Henrico County Manager John A. Vithoulkas has appointed Edward N. “Ned” Smither Jr. to serve as director of the Department of Finance, effective July 1.

Smither has served Henrico since 2013 as director of the Accounting Division in Finance. He will succeed Eugene H. Walter, who has delayed his retirement until June 30 to ensure an orderly transition within the department.
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State honors EMS officials this week

There were nearly 1.5 million emergency medical services calls and 4,063 incidents per day in Virginia just last year.

This week, May 21-27, declared as National EMS week by Gov. Terry McAuliffe, recognizes the more than 34,000 EMS personnel and 631 agencies in the state and commends their efforts and commitment to Commonwealth citizens.
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Norfolk man arrested at RIC after TSA catches him with gun

A Norfolk man was arrested at Richmond International Airport May 18 after Transportation Security Administration officers detected a loaded semi-automatic handgun in the traveler’s carry-on bag.

A TSA officer detected the .40 caliber semi-automatic handgun inside the man’s carry-on bag as it passed through the security checkpoint X-ray machine. The handgun was loaded with 13 bullets.
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Police release photo of hoax bomb

Henrico Police have released a photo of the clock that resembled a bomb that led to the arrest of a Richmond woman in Shot Pump earlier this week.

The device, which the woman told police she purchased at a yard sale, was visible in her car at the Whole Foods at West Broad Village May 19, and a passerby called police, fearing it was a real bomb. Police responded as they would have had the device been real, they said, because they weren't sure if it was real or not.
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Henrico school buses with compliance issue to be fixed this summer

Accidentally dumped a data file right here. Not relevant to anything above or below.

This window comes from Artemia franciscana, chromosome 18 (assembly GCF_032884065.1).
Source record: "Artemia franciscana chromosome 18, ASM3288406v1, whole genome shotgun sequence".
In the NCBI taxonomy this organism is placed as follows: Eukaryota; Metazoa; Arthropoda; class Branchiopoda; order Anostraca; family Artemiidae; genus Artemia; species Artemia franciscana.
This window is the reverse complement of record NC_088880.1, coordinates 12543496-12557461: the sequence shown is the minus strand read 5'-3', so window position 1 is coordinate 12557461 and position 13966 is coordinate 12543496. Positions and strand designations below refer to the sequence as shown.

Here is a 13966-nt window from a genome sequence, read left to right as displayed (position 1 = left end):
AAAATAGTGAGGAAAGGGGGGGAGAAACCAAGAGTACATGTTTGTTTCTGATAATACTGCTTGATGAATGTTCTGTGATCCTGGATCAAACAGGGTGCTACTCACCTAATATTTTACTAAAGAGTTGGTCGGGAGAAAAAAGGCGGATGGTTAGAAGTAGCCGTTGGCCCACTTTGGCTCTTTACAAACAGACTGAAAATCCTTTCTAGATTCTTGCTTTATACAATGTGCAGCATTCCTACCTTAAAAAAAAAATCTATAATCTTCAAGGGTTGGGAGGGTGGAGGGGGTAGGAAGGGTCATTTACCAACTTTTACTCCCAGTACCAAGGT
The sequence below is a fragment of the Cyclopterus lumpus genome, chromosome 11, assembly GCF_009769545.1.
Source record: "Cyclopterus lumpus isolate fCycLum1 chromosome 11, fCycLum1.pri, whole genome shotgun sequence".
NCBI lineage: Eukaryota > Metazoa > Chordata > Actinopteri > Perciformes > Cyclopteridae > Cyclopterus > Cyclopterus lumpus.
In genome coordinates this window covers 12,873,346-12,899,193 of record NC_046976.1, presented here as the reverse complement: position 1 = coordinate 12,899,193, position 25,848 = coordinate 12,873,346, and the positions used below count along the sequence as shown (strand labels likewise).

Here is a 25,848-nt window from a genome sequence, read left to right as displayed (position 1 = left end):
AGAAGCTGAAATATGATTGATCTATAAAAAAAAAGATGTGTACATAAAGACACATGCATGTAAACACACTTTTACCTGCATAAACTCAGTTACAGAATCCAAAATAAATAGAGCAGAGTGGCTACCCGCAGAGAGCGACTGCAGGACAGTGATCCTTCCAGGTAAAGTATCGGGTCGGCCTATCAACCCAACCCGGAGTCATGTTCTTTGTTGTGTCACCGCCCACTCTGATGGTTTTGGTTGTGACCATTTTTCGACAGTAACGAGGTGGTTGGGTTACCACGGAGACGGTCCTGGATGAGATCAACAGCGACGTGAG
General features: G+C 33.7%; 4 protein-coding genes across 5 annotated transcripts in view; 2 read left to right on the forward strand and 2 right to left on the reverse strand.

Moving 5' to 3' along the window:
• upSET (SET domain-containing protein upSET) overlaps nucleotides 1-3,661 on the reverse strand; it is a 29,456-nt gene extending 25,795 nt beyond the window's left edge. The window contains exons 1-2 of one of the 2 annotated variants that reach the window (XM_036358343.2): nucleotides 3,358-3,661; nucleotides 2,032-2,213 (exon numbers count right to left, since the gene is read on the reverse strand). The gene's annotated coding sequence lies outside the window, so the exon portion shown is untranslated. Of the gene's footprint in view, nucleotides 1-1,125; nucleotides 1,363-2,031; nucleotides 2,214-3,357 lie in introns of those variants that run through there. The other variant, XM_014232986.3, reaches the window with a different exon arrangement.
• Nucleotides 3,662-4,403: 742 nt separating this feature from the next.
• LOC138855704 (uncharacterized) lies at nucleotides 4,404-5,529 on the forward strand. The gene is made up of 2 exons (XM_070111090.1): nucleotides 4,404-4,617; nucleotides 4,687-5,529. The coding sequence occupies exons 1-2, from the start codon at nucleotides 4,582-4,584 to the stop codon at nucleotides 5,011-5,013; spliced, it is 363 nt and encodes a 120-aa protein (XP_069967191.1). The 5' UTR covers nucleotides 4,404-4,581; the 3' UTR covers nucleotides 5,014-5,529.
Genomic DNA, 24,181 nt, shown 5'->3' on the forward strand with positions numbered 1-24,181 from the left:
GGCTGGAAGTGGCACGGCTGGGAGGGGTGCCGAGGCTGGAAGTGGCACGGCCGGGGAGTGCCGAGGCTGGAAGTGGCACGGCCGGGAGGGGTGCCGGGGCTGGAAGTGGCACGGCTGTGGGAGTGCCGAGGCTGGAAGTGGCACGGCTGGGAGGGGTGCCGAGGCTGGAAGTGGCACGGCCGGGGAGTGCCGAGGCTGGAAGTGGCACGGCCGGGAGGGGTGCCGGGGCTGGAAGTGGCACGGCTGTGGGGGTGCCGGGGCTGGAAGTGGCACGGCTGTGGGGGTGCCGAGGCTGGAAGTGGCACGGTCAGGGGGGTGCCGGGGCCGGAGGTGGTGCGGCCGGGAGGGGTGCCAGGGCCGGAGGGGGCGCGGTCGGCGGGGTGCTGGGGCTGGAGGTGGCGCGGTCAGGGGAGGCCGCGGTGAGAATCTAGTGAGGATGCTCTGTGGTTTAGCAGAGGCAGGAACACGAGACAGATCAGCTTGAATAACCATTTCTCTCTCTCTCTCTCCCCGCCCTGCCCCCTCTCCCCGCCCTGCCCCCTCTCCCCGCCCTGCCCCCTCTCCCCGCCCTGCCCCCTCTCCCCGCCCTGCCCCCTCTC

The 176 Henrico school buses that have been purchased since March 2011 will be fixed during the summer, Henrico Schools spokesman Andy Jenks told the Citizen. The bus manufacturers will retrofit the buses at no cost to the school division, he said.

The brake interlock device is required on all automatic transmission buses in Virginia that were purchased after March 2011, which is when the device was added to the state Board of Education's requirements for school buses. As many as 4,000 school buses in the state may be affected, according to the Virginia Department of Education.
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May 2017
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ChamberRVA's Henrico Business Council will honor Community Leader of the Year Dan Schmitt at its annual awards breakfast at the Westwood Club, 6200 West Club Ln., from 7:30 a.m. to 9 a.m. Schmitt, president and founder of RMC Events, has not only guided RMC since 1999 but also has led growth and revitalization efforts of the Glen Allen Youth Athletics Association. Due to limited space, advance registration for the breakfast is required. Tickets are $35 for ChamberRVA members and $45 for non-members. For details and registration, visit http://www.chamberrva.com or contact Geoff Zindren at 783-9316. Full text